Student Groups Back on the Ballot
The Void and Queer Concordia to Appeal to Students for Fee Levy
Students will be able to put their two cents in—literally—at the ballot box when it comes to fee levies for Queer Concordia and The Void, as both groups were reinstated by the Concordia Student Union for the upcoming election.
“It was a good feeling when I woke up this morning and looked at the CSU elections website and found our referendum question there along with [the others],” said Queer Concordia member Joey Donnelly. “We were quite pleased with that.”
Both groups had gotten their applications to appeal to students for fee levy status approved by Council, but were informed by Chief Electoral Officer Oliver Cohen that they would be stricken from the ballot due to not being incorporated as non-profit organizations 25 days before the vote.
Both groups had that deadline extended to the date when the ballots were printed by council, but Cohen was not made aware of this due to an error in the minutes taken during the meeting. A letter from Cohen was read out loud at Council in a successful bid to set the record straight on what would be expected of the two groups.
“A special note has to be made to Cohen, a great deal of gratitude for writing that very thoughtful series of motions that pertain to us and The Void magazine,” said Donnelly.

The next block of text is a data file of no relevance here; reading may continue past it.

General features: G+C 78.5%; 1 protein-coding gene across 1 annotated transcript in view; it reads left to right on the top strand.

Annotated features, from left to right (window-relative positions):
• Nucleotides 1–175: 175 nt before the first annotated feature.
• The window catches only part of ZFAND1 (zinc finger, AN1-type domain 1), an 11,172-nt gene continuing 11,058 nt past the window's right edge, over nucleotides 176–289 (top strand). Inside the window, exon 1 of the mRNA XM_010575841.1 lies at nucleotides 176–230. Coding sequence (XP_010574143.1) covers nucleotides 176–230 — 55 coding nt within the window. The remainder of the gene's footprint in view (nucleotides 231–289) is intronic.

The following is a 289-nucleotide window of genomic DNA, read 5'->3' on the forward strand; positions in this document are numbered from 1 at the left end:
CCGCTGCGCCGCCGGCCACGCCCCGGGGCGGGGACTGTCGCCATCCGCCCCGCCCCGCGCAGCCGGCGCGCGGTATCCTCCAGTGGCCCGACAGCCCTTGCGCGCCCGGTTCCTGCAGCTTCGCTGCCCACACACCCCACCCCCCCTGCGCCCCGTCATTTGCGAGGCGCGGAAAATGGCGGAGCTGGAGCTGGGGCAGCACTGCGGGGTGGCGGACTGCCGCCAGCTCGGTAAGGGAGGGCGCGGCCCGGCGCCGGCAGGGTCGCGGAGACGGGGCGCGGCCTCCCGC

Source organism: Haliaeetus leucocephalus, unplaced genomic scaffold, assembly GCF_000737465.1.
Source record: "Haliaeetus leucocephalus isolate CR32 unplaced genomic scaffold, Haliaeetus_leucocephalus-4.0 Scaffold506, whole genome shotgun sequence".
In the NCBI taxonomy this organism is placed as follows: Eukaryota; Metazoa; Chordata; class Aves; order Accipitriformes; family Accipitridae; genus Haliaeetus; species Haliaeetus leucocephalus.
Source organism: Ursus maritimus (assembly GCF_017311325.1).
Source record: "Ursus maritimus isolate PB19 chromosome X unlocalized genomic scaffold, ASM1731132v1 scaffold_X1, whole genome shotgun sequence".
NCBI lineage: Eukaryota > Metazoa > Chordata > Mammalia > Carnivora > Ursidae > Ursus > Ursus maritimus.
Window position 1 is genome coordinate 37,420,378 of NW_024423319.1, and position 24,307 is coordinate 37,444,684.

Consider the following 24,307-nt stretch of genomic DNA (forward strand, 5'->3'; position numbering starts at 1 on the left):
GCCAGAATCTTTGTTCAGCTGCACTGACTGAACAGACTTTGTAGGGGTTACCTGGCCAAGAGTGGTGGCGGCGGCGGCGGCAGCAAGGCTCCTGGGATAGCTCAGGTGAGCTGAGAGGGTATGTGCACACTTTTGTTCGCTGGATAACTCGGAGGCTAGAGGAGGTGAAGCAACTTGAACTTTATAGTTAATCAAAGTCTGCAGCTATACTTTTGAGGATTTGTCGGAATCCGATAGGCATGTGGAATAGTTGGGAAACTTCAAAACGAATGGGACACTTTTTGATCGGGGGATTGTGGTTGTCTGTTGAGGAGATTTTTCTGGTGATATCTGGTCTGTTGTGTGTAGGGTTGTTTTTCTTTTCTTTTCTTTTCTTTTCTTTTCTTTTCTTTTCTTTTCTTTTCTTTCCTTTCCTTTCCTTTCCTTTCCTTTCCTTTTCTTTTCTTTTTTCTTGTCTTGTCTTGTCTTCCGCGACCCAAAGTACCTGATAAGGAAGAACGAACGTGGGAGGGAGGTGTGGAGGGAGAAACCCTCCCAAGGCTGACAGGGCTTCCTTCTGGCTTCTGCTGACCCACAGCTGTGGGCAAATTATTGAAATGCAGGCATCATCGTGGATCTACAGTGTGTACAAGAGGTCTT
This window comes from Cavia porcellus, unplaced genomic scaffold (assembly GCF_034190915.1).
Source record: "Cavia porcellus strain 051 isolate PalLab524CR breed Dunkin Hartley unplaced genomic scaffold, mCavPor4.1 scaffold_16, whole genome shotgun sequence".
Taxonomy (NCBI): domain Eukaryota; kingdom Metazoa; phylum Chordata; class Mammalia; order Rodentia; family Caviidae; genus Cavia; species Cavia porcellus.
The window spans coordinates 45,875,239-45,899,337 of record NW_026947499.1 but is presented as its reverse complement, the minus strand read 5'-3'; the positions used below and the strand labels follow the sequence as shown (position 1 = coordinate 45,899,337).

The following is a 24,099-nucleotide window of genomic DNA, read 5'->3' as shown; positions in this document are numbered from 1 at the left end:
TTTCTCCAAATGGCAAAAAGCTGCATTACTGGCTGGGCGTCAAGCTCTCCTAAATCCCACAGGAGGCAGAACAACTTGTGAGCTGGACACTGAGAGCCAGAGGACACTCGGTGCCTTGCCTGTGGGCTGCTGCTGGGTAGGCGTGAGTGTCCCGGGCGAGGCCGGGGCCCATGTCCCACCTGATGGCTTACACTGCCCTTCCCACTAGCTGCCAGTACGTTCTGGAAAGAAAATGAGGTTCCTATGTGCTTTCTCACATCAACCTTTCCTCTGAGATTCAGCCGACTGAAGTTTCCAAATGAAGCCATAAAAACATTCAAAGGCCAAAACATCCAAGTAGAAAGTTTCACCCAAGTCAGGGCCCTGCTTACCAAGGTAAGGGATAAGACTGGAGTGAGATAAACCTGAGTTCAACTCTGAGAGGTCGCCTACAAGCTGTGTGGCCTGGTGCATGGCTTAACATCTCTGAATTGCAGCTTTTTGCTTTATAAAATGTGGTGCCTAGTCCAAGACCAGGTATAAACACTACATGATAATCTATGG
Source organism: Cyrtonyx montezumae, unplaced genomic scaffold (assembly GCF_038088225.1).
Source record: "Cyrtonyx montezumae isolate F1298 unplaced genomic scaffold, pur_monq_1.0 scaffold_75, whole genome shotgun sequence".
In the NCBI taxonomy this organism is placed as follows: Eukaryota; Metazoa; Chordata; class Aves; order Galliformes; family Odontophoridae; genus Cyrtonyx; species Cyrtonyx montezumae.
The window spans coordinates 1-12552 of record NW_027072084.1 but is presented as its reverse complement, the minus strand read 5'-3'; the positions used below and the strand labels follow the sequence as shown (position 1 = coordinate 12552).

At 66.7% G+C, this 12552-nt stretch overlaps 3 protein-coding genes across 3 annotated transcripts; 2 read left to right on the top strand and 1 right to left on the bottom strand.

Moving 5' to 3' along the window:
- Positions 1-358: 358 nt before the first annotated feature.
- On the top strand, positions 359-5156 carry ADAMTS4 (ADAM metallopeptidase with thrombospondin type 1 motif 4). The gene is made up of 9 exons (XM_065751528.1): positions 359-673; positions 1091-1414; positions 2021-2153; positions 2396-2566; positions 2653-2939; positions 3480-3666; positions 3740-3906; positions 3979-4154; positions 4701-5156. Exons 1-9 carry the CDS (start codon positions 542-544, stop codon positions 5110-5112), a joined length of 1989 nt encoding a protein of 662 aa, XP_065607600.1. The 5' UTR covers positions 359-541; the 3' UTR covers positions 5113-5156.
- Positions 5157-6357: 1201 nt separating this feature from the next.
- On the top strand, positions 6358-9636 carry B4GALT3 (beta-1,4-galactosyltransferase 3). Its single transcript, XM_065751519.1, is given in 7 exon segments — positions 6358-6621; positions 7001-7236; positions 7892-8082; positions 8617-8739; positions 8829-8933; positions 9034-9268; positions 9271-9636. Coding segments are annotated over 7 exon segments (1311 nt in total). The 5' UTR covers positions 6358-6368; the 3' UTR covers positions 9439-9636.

The Void’s editor Cole Robertson was unable to attend the CSU meeting, but was informed by one of his colleagues of what occurred.
“Our staff member Jack Allen told them that once we handed the petition over to them—which [was taped by] CUTV video—it’s not our responsibility, at which point the students who were there for Morgan Pudwell’s resignation burst into applause,” said Robertson. “Essentially, the CSU just [decided] to accept the petition, because I don’t think they can hold us responsible for getting another since they lost ours.”
Although Robertson was not in contact with the CSU to confirm The Void’s eligibility, their name is up on the CSU’s election website, and he noted that Cohen “seems to be fine with everything.”
While both groups are happy to be back on the ballot, they still have another fight ahead of them—convincing
students to vote for the levies, which will each cost every undergraduate student two cents per credit.
“We’re just confident we’re going to run a good campaign, and hopefully prove to students that improving sexual diversity is an important thing, along with safe sex,” said Donnelly.
Robertson shared his optimism.
“We’re only asking for two cents. We’ve been around for a long time, and we’re the only bilingual magazine. I think there are a lot of good reasons to vote for us, and I hope that everyone does come out to vote.”